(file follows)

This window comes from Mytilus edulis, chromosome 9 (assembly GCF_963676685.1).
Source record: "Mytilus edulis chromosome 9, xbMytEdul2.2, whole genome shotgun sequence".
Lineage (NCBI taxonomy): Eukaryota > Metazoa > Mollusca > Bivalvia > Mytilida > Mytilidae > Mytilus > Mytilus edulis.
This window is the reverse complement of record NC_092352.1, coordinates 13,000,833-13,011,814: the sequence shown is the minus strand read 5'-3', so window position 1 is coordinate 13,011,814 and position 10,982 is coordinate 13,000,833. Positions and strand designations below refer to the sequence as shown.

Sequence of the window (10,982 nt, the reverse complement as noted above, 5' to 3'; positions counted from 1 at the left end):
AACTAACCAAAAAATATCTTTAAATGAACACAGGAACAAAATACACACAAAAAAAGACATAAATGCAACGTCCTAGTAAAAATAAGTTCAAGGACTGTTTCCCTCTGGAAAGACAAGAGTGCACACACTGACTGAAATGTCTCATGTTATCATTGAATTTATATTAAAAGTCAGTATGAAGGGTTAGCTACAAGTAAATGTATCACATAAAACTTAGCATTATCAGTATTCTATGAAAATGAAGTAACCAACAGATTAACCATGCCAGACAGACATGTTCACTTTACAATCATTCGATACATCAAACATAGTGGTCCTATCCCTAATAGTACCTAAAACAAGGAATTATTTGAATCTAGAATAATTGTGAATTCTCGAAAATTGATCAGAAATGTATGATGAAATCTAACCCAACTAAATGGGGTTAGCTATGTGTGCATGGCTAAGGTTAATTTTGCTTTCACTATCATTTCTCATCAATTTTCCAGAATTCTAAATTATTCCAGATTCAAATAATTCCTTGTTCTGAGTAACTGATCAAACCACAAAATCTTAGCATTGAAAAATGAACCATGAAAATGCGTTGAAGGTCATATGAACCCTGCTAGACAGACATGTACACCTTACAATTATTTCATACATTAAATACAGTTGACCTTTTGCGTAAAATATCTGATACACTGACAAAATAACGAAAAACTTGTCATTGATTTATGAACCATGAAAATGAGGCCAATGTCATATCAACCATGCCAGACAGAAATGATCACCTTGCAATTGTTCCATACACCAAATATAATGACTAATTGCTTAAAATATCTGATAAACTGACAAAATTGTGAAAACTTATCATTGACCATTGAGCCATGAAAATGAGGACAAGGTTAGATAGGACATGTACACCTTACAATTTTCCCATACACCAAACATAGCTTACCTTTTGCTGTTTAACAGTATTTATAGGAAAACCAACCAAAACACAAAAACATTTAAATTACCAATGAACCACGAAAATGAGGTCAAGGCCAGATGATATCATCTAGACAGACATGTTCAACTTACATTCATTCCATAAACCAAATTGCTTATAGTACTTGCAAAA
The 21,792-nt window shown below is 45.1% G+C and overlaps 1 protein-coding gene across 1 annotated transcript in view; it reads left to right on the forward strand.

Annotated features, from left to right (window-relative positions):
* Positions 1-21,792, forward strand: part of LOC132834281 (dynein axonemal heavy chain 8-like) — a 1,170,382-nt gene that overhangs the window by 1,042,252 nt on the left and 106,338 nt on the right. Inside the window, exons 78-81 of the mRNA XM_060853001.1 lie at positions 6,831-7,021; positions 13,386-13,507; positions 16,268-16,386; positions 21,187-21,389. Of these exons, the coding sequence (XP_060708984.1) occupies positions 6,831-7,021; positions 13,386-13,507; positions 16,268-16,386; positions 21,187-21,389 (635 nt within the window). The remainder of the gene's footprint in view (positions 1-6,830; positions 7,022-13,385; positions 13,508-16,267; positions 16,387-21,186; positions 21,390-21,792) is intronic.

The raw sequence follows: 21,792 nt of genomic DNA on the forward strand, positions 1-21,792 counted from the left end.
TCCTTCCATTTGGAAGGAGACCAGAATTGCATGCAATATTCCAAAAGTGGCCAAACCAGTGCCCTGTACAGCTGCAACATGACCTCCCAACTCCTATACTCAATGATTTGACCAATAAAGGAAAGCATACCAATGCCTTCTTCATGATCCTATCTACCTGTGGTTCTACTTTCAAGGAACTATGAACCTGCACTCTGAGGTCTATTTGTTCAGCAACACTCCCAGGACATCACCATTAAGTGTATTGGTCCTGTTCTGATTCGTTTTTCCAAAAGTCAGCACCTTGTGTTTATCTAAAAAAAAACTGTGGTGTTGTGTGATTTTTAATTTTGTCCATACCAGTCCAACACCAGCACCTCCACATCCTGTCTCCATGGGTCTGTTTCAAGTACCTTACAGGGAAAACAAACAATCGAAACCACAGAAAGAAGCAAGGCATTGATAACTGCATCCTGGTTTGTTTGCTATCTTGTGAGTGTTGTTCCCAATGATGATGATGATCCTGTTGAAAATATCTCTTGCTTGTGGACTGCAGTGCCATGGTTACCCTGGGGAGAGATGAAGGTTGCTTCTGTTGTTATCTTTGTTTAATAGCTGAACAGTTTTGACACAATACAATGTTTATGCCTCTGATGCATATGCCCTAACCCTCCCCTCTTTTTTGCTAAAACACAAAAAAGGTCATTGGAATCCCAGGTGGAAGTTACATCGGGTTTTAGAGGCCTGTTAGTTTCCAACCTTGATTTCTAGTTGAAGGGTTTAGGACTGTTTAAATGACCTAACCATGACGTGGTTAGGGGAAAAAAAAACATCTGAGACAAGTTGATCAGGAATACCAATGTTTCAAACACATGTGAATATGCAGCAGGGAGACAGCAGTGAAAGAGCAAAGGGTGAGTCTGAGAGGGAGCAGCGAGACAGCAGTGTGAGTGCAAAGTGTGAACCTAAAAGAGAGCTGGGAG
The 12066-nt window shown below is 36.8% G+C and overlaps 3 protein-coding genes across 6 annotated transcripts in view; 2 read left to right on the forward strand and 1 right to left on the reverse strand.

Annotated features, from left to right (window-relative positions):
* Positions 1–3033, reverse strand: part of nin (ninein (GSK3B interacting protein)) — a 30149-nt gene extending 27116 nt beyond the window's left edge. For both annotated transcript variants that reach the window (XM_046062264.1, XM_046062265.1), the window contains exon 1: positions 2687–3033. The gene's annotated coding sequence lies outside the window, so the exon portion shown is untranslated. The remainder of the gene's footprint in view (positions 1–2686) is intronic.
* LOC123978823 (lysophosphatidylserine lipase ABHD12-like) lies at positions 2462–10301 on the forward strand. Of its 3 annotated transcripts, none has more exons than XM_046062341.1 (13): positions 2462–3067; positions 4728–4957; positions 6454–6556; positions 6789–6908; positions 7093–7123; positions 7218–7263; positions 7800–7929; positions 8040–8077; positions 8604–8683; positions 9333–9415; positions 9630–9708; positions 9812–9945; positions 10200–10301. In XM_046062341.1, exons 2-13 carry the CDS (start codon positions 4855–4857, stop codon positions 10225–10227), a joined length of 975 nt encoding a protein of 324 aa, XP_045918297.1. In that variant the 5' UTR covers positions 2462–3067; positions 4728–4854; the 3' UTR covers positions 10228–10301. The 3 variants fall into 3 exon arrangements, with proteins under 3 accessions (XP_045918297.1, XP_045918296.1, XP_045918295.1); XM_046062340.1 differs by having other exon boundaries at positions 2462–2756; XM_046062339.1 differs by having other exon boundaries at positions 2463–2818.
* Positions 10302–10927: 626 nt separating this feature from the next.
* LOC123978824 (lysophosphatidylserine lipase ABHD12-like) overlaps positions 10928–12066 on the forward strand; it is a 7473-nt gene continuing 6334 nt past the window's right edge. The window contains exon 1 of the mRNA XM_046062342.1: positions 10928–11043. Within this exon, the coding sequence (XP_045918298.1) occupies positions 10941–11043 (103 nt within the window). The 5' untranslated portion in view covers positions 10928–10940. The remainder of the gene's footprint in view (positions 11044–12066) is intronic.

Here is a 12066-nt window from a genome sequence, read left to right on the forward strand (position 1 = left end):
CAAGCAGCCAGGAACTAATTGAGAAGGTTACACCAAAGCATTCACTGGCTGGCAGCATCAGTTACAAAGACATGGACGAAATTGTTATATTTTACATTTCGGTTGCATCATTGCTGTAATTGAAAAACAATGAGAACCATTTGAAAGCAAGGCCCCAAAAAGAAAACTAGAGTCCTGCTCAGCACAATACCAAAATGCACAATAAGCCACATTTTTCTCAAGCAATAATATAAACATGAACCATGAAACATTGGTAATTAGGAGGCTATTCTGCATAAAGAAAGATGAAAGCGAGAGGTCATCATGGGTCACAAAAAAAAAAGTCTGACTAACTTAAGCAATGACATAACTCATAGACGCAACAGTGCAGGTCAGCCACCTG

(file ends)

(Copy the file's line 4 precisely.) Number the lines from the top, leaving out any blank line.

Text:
This window is the reverse complement of record NC_092352.1, coordinates 13,000,833-13,011,814: the sequence shown is the minus strand read 5'-3', so window position 1 is coordinate 13,011,814 and position 10,982 is coordinate 13,000,833. Positions and strand designations below refer to the sequence as shown.